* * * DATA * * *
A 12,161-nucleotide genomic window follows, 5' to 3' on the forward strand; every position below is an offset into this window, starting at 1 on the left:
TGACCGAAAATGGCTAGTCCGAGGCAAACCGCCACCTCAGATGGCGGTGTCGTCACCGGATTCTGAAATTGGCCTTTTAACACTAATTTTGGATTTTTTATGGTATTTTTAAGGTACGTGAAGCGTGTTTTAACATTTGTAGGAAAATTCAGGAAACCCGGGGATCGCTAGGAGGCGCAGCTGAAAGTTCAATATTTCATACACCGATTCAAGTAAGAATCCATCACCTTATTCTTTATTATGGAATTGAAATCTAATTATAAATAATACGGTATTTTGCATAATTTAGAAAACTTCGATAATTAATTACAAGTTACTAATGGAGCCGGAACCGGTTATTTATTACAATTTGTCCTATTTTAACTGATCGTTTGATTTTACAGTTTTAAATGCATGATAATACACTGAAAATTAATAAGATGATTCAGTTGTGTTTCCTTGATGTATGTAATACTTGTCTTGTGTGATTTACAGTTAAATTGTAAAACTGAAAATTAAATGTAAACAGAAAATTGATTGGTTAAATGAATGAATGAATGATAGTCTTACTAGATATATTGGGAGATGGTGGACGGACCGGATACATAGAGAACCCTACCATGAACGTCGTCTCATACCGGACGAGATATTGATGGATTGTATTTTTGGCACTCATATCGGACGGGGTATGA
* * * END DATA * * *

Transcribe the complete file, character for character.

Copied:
A 12,161-nucleotide genomic window follows, 5' to 3' on the forward strand; every position below is an offset into this window, starting at 1 on the left:
TGACCGAAAATGGCTAGTCCGAGGCAAACCGCCACCTCAGATGGCGGTGTCGTCACCGGATTCTGAAATTGGCCTTTTAACACTAATTTTGGATTTTTTATGGTATTTTTAAGGTACGTGAAGCGTGTTTTAACATTTGTAGGAAAATTCAGGAAACCCGGGGATCGCTAGGAGGCGCAGCTGAAAGTTCAATATTTCATACACCGATTCAAGTAAGAATCCATCACCTTATTCTTTATTATGGAATTGAAATCTAATTATAAATAATACGGTATTTTGCATAATTTAGAAAACTTCGATAATTAATTACAAGTTACTAATGGAGCCGGAACCGGTTATTTATTACAATTTGTCCTATTTTAACTGATCGTTTGATTTTACAGTTTTAAATGCATGATAATACACTGAAAATTAATAAGATGATTCAGTTGTGTTTCCTTGATGTATGTAATACTTGTCTTGTGTGATTTACAGTTAAATTGTAAAACTGAAAATTAAATGTAAACAGAAAATTGATTGGTTAAATGAATGAATGAATGATAGTCTTACTAGATATATTGGGAGATGGTGGACGGACCGGATACATAGAGAACCCTACCATGAACGTCGTCTCATACCGGACGAGATATTGATGGATTGTATTTTTGGCACTCATATCGGACGGGGTATGA